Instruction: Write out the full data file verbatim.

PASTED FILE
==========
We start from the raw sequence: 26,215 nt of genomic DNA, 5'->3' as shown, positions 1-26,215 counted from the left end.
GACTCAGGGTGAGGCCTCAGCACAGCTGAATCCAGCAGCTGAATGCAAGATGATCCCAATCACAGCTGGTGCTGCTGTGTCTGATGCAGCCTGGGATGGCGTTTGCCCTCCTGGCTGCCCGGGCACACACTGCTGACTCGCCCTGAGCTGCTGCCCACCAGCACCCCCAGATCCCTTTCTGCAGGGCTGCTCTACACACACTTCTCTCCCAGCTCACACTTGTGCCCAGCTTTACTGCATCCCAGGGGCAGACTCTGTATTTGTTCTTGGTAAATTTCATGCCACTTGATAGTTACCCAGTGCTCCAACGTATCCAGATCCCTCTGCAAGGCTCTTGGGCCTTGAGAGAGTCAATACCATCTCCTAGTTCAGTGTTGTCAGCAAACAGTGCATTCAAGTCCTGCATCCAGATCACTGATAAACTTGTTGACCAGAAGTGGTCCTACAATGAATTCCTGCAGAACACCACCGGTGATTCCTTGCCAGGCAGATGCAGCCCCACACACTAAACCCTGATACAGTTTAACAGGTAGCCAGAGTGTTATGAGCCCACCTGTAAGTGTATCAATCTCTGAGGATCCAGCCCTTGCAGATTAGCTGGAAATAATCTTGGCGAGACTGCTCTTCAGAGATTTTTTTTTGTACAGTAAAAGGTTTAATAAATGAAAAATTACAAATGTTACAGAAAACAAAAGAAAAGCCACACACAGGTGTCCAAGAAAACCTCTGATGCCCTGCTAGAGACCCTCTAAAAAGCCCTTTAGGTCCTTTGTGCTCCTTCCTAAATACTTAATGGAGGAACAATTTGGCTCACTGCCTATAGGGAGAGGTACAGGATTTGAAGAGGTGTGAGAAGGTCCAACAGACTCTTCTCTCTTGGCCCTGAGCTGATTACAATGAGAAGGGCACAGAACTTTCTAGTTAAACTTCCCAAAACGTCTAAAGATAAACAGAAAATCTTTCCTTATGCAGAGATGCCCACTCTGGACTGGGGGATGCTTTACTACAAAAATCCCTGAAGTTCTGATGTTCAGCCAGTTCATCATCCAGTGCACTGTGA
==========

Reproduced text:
We start from the raw sequence: 26,215 nt of genomic DNA, 5'->3' as shown, positions 1-26,215 counted from the left end.
GACTCAGGGTGAGGCCTCAGCACAGCTGAATCCAGCAGCTGAATGCAAGATGATCCCAATCACAGCTGGTGCTGCTGTGTCTGATGCAGCCTGGGATGGCGTTTGCCCTCCTGGCTGCCCGGGCACACACTGCTGACTCGCCCTGAGCTGCTGCCCACCAGCACCCCCAGATCCCTTTCTGCAGGGCTGCTCTACACACACTTCTCTCCCAGCTCACACTTGTGCCCAGCTTTACTGCATCCCAGGGGCAGACTCTGTATTTGTTCTTGGTAAATTTCATGCCACTTGATAGTTACCCAGTGCTCCAACGTATCCAGATCCCTCTGCAAGGCTCTTGGGCCTTGAGAGAGTCAATACCATCTCCTAGTTCAGTGTTGTCAGCAAACAGTGCATTCAAGTCCTGCATCCAGATCACTGATAAACTTGTTGACCAGAAGTGGTCCTACAATGAATTCCTGCAGAACACCACCGGTGATTCCTTGCCAGGCAGATGCAGCCCCACACACTAAACCCTGATACAGTTTAACAGGTAGCCAGAGTGTTATGAGCCCACCTGTAAGTGTATCAATCTCTGAGGATCCAGCCCTTGCAGATTAGCTGGAAATAATCTTGGCGAGACTGCTCTTCAGAGATTTTTTTTTGTACAGTAAAAGGTTTAATAAATGAAAAATTACAAATGTTACAGAAAACAAAAGAAAAGCCACACACAGGTGTCCAAGAAAACCTCTGATGCCCTGCTAGAGACCCTCTAAAAAGCCCTTTAGGTCCTTTGTGCTCCTTCCTAAATACTTAATGGAGGAACAATTTGGCTCACTGCCTATAGGGAGAGGTACAGGATTTGAAGAGGTGTGAGAAGGTCCAACAGACTCTTCTCTCTTGGCCCTGAGCTGATTACAATGAGAAGGGCACAGAACTTTCTAGTTAAACTTCCCAAAACGTCTAAAGATAAACAGAAAATCTTTCCTTATGCAGAGATGCCCACTCTGGACTGGGGGATGCTTTACTACAAAAATCCCTGAAGTTCTGATGTTCAGCCAGTTCATCATCCAGTGCACTGTGA